His stay in the team was short-lived as Wang Sicong, the son of China’s richest man, signed him and his teammates for $6.2 million in order to represent Invictus Gaming. In Invictus Gaming, Zhou finally had the weapons to win titles that he missed during his time with He was no longer in a team that could only finish on the podium; he was in a team that could finally help him lift trophies. He won several titles with his new team, including SMM Grand National DotA Tournament — a tournament that he lost on two occasions — but also G-League 2012 and ACE Professional Dota League Season 1. People knew that he was an outstanding carry, but the lack of titles was one of the reasons that some names were mentioned more than his. With his amazing potential and several titles, Invictus Gaming helped him become the undisputed best carry in the world. 

His first year in Dota 2 was also unbelievable. With only a few online tournaments under their belt, Invictus Gaming were not necessarily the favorites to win The International 2012. However, an almost-flawless run in the group stage followed by a series of fantastic performances in the play-offs crowned the Chinese powerhouse the best team in the world, and Zhou played a major role in his team’s victory. Although the other Chinese carry players showed their prowess with Anti-Mage and Morphling, Zhou excelled with Luna, a hero barely played at the time.


This was a fairy tale he wishes had never ended. They were arguably the best team in the world, but this also made them the team to beat. Their fourth place finish in the fourth edition of the G-1 Champions League was attributed to a lack of research, and thus understanding, on the new patch. After their “early” elimination, Jiang “YYF” Cen said in an interview with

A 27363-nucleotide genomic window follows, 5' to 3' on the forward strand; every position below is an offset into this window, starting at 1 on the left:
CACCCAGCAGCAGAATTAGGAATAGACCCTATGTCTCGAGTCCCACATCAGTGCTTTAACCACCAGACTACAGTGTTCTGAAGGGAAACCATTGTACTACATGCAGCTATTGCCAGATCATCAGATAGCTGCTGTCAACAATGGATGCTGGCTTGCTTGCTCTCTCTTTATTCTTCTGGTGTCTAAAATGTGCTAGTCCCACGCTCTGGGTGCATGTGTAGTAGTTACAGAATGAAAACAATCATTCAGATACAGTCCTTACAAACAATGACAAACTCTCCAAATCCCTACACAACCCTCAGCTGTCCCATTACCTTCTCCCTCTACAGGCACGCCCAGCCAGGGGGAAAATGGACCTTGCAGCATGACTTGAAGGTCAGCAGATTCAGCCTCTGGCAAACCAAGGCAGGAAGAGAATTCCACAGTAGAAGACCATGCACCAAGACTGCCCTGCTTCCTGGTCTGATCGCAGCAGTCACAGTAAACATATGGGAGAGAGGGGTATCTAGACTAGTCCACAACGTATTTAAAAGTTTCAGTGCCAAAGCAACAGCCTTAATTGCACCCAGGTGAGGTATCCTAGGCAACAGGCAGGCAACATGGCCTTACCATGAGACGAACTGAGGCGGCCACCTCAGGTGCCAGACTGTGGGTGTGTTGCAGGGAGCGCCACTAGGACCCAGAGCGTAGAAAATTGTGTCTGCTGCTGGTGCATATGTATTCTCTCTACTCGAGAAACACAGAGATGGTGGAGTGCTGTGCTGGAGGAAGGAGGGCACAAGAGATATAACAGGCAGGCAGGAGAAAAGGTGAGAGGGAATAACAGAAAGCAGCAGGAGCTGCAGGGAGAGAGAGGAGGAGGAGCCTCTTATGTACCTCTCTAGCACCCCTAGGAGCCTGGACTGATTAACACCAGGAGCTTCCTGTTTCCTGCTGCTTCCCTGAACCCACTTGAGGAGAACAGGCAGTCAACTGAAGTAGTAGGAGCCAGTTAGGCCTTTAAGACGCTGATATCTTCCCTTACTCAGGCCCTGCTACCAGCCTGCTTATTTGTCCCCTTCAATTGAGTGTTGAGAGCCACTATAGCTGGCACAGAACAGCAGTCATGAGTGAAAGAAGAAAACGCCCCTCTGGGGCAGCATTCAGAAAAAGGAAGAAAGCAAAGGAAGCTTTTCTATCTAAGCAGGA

“It’s because there was a version update at the time, and we didn’t do any research on the newly available Magnus, and that’s how we lost.”

Despite this misstep in this tournament, the former superstar was still named “Best Carry of the Year” by Team Liquid, and nobody contested this decision for obvious reasons.

G-League was their next target, and as expected, they did not disappoint. They played 13 games in the competition, winning 12 of them to become their own successor. However, one of the support players of the team, Wong “ChuaN” Hock Chuan, knew that something was wrong. Even though they clinched yet another victory, he could see that the team was regressing, and he was right. During the fifth edition of the G-1 Champions League, they finished last in the tournament with only a win over Team DK. Zhou was stunned by this early elimination and blamed himself for the poor performances of the team.

“Recently iG has been in poor form, and I must bear a large part of the responsibility. Thank you to all the fans who continue supporting us through our poor form, we will not fall like this. Even if we have to fight back from the bottom, we will be back one step at a time!”

Maybe his performances were not up to par, but the heavy defeats 43-3 and 31-4 to LGD-Gaming and Team Liquid, respectively, were certainly not only his fault. Truth be told, Zhou did not play a great tournament, but neither did the rest of the team, especially Zeng “Faith” Hongda who, despite being one of the best support players in the world, failed in this tournament as a drafter and player. After the completion of the tournament, it was rumored that the team had several fights and requested to have some roster changes. However, it is said that it never happened due to the controversies surrounding LGD-Gaming who lost their invitation after re-integrating Xie “DD” Bin to the squad.